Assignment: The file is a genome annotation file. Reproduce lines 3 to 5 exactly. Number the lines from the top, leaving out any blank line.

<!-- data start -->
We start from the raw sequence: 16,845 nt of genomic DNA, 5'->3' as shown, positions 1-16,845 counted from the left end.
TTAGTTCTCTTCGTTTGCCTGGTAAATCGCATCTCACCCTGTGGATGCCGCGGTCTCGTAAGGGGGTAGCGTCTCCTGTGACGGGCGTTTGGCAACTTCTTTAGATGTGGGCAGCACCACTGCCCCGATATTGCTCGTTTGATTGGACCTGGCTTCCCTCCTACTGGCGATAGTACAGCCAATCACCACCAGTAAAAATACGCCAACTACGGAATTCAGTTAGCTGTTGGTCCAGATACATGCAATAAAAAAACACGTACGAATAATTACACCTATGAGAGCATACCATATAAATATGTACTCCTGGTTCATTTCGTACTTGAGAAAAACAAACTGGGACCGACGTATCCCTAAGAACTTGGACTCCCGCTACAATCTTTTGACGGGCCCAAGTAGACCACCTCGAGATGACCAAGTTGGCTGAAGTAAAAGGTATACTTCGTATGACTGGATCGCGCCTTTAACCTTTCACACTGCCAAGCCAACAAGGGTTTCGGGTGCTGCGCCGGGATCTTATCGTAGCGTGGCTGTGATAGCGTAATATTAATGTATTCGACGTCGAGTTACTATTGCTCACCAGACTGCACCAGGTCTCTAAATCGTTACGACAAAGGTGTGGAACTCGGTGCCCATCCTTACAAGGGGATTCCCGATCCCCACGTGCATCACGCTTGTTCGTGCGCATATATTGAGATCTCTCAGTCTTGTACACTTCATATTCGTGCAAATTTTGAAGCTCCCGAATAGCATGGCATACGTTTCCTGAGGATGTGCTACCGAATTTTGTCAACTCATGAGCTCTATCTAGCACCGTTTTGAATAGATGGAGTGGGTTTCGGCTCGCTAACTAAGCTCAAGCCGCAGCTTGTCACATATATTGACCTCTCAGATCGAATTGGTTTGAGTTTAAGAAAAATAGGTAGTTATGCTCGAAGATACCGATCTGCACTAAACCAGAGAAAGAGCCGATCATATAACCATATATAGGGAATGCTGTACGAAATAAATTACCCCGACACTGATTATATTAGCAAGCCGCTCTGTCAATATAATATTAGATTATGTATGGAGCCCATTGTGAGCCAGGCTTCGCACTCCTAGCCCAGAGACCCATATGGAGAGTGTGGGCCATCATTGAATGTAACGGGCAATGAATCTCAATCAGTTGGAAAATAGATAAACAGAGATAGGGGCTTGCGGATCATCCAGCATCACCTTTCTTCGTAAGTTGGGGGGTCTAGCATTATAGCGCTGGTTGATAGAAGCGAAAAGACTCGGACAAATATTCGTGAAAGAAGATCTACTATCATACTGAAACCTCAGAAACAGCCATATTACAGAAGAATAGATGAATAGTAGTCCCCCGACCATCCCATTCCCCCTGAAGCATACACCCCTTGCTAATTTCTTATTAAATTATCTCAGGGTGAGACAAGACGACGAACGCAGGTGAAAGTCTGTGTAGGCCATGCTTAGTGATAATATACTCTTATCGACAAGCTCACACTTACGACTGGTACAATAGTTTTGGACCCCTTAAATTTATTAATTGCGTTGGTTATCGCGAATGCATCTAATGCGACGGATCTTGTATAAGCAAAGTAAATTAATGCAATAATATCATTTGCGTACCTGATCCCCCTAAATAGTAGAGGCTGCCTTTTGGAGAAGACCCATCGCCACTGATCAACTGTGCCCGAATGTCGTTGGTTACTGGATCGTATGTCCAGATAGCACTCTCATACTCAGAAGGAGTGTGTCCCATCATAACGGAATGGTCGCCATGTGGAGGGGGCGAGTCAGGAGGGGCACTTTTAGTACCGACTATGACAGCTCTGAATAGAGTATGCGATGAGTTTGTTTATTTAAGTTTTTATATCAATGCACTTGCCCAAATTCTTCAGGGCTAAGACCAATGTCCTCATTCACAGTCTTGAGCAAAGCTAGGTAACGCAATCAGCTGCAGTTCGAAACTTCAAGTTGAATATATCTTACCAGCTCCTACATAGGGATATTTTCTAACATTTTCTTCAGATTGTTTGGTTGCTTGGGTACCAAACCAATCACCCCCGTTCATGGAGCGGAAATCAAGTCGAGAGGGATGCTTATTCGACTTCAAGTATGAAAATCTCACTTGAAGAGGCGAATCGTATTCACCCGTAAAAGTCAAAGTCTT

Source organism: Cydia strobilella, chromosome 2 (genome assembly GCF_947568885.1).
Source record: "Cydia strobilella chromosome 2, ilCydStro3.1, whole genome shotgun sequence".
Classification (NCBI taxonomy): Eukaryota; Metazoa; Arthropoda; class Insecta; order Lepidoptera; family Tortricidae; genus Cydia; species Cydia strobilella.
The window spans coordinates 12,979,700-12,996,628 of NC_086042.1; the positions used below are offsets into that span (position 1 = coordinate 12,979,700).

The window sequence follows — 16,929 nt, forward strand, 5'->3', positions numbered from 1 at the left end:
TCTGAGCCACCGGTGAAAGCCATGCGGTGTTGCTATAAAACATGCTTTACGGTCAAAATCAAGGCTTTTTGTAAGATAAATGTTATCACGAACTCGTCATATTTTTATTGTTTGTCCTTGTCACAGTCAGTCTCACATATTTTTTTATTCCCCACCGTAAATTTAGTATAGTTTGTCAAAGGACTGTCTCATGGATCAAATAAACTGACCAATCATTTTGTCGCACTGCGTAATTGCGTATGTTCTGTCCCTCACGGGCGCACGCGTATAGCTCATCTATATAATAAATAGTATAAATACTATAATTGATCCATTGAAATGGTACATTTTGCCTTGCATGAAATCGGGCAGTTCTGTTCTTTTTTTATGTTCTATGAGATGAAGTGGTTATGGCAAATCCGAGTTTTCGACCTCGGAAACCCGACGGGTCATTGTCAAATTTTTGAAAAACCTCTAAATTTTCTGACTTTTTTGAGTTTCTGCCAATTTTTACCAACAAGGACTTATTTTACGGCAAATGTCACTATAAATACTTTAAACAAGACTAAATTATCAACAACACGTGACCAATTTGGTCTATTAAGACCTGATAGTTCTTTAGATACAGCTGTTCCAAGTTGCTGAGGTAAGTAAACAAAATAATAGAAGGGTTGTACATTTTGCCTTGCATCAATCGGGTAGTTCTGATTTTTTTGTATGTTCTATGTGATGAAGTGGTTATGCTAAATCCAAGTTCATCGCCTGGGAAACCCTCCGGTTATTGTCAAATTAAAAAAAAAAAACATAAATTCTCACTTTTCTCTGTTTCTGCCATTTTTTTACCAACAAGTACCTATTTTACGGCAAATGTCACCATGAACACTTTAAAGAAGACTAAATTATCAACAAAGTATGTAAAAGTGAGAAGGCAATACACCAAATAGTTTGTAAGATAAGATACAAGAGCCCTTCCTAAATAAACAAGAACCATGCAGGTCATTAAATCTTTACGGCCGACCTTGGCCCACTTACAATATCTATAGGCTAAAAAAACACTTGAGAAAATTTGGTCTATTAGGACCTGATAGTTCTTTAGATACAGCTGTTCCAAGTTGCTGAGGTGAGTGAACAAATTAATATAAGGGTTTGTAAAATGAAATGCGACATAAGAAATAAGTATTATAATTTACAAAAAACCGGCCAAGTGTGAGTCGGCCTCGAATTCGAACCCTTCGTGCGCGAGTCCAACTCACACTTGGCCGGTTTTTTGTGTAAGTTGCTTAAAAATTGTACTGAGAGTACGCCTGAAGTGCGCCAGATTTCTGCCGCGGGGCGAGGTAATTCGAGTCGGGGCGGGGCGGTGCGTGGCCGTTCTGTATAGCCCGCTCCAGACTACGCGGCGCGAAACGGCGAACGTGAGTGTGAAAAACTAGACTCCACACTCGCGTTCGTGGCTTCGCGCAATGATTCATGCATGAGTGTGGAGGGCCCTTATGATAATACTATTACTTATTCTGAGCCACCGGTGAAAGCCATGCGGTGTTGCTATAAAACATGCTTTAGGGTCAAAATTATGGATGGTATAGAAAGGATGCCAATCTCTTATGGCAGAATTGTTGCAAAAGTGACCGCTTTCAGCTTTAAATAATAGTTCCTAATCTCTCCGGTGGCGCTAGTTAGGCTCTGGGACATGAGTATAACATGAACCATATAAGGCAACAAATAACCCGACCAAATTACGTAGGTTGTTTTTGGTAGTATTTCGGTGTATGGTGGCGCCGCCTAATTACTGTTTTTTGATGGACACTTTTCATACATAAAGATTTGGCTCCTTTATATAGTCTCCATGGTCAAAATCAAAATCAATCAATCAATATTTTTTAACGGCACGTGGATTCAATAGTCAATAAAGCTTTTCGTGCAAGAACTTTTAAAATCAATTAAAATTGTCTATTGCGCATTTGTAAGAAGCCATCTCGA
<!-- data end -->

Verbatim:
Source organism: Cydia strobilella, chromosome 2 (genome assembly GCF_947568885.1).
Source record: "Cydia strobilella chromosome 2, ilCydStro3.1, whole genome shotgun sequence".
Classification (NCBI taxonomy): Eukaryota; Metazoa; Arthropoda; class Insecta; order Lepidoptera; family Tortricidae; genus Cydia; species Cydia strobilella.